Whether a plan sponsor selects actively managed funds or passively managed funds, one issue agreed upon by panelists at the Lower Cost Investing session at the 2013 PLANSPONSOR National Conference, is that having a well-documented process as to how and why you choose a particular fund is essential. A major influence on why most plan sponsors should be offering index funds are the class action fee litigation suits over the past few years. Attila T. Toth, partner, co-founder, Portfolio Evaluations, Inc., said that among the suits filed regarding alleged 401(k) fee violations, the firm of Schlichter, Bogard, & Denton also looked into how higher cost actively managed funds were underperforming the index funds— and the committees had a difficult time explaining that.
“We’ve been advocates of offering index funds through 401(k) plans for several years. The structure that we have embraced seems to be best practice today—offering different tiers of investments to participants. We typically offer target-date funds (TDF), asset allocation funds, or balanced funds, as tier one and the QDIA. Tier two is an index tier with possible global representation using index funds, and tier three are your actively managed funds,” Toth said. To emphasize the trend in index funds, Toth added that one year ago Charles Schwab, a large 401(k) vendor, began promoting a suite of only index funds that has been picked by some very large plan sponsors.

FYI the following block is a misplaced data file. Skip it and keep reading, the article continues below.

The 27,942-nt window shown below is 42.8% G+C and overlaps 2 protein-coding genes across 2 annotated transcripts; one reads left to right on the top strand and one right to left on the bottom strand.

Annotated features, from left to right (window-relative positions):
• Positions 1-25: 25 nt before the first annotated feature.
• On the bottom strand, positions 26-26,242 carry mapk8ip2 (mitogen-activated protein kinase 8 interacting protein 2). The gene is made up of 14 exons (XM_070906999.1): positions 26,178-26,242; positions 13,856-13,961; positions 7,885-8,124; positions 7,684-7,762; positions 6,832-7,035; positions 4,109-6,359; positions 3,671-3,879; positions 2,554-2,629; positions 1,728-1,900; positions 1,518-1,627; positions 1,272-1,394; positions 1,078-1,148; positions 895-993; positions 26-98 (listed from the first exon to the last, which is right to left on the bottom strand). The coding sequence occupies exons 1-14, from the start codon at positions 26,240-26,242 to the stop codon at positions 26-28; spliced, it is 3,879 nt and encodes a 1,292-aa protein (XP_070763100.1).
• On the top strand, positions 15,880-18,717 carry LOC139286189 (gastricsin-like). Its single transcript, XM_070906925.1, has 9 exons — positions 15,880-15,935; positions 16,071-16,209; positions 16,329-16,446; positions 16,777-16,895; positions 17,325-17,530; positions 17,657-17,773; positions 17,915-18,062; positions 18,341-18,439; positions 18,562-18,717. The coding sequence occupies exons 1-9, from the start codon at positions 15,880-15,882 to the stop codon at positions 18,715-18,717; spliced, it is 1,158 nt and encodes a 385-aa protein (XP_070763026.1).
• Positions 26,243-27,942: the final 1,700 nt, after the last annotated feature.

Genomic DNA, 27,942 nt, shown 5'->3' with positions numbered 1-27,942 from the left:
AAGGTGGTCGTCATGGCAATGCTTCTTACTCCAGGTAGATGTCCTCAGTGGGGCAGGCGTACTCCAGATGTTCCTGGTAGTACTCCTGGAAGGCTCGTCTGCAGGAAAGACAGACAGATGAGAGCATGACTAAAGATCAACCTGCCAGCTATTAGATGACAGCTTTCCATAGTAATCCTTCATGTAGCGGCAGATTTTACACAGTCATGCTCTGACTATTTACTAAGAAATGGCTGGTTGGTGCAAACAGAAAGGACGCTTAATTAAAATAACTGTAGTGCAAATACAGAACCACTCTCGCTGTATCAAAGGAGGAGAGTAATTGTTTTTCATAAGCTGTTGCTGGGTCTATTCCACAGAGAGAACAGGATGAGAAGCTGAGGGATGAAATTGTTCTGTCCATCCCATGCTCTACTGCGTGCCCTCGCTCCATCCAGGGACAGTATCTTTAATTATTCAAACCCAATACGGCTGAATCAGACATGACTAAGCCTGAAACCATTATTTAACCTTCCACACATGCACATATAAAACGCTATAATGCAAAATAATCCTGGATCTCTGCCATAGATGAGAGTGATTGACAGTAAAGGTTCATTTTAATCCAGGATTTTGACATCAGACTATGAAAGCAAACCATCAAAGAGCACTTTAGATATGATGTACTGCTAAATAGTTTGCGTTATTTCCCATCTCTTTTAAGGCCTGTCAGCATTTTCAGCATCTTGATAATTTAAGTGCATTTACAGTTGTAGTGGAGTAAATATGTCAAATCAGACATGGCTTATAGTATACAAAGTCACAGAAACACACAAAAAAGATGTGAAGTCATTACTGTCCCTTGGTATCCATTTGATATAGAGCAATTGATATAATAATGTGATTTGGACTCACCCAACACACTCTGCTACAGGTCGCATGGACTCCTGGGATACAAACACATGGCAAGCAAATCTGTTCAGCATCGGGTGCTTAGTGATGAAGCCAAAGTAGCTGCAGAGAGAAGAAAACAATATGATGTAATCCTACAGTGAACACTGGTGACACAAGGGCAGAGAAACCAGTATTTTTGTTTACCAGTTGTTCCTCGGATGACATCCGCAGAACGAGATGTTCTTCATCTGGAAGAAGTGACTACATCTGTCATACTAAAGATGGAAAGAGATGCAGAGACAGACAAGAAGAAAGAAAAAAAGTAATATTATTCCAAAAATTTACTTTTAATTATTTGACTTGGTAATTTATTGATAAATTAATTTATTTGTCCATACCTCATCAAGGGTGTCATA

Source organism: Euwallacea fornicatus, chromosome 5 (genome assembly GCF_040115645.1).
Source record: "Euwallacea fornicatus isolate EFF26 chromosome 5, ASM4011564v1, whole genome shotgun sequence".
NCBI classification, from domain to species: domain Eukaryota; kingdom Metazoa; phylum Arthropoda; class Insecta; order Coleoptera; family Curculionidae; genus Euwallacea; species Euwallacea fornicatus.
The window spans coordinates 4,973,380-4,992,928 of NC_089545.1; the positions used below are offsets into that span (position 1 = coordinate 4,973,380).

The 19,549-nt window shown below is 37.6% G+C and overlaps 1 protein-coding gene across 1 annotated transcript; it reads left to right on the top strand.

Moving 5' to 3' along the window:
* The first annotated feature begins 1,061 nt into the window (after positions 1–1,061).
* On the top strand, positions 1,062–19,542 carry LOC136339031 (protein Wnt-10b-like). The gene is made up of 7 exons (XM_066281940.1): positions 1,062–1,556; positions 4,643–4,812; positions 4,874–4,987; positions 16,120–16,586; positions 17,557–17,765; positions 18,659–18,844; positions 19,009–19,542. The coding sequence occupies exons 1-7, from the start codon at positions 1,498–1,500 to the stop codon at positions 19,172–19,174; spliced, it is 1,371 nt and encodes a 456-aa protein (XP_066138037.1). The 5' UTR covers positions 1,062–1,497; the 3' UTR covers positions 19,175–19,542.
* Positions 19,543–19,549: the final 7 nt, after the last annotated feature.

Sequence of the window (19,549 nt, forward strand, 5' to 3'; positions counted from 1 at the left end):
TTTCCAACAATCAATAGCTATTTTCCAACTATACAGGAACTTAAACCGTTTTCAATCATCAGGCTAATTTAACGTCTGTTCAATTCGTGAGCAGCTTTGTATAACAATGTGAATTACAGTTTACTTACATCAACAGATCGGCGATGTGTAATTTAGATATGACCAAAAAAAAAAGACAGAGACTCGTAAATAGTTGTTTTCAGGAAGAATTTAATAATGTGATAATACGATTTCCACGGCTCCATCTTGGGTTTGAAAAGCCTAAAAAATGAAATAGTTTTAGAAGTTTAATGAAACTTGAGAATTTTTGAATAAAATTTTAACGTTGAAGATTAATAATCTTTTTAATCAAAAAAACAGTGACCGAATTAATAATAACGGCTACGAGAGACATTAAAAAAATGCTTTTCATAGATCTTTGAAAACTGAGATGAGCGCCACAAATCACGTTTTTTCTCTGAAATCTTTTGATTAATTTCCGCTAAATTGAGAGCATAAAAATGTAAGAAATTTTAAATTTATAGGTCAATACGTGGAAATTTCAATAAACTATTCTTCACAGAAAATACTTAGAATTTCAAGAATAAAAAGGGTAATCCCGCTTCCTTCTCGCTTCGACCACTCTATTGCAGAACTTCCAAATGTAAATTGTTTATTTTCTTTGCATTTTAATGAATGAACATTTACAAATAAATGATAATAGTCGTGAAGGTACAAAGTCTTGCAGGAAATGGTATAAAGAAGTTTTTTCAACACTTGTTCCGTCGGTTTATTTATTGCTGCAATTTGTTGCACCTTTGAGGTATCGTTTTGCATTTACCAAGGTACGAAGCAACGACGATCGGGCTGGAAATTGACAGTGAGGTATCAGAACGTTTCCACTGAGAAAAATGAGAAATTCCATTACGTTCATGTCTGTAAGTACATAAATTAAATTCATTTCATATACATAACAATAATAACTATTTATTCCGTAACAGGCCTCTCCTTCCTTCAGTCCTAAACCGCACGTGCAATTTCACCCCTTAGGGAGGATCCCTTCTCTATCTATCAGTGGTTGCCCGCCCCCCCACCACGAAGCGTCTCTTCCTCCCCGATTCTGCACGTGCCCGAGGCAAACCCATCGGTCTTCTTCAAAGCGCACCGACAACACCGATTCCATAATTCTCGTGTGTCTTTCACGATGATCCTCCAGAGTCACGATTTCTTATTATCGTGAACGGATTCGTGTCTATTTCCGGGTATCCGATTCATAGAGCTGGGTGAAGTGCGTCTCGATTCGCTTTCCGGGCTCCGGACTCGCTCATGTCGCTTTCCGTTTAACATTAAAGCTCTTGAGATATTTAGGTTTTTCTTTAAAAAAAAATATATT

When discussing whether having cheaper funds is better, Jim Phillips, President of Retirement Resources, says plan sponsors always need to assess value. Are you getting something in return for everything you are paying for? “We use one fund that has 5 basis points and we also have index funds in other plans that have expense ratios as much 60-70 basis points, because there is revenue sharing built in to help offset the expenses. It’s multidimensional. It’s not that index funds are cheap and good, and active funds are expensive and they are not, we find that it’s valuable to be able to market to all employees.” Ideally a plan can have some active and some passive funds—it does not necessarily have to be an either/or situation.
But choosing a passive fund, is not a passive decision for Jim Marx, director, retirement plans division, Edelman Financial Services LLC. “We look at between 19 and 21 different asset classes. For each asset class we have a five factor model. We consider expenses, diversification, liquidity, risk of adjusted returns, turn over and tracking errors.”Understanding your participant’s demographics and how much volatility they can tolerate, covering all risks, is key—however the goal is accomplished.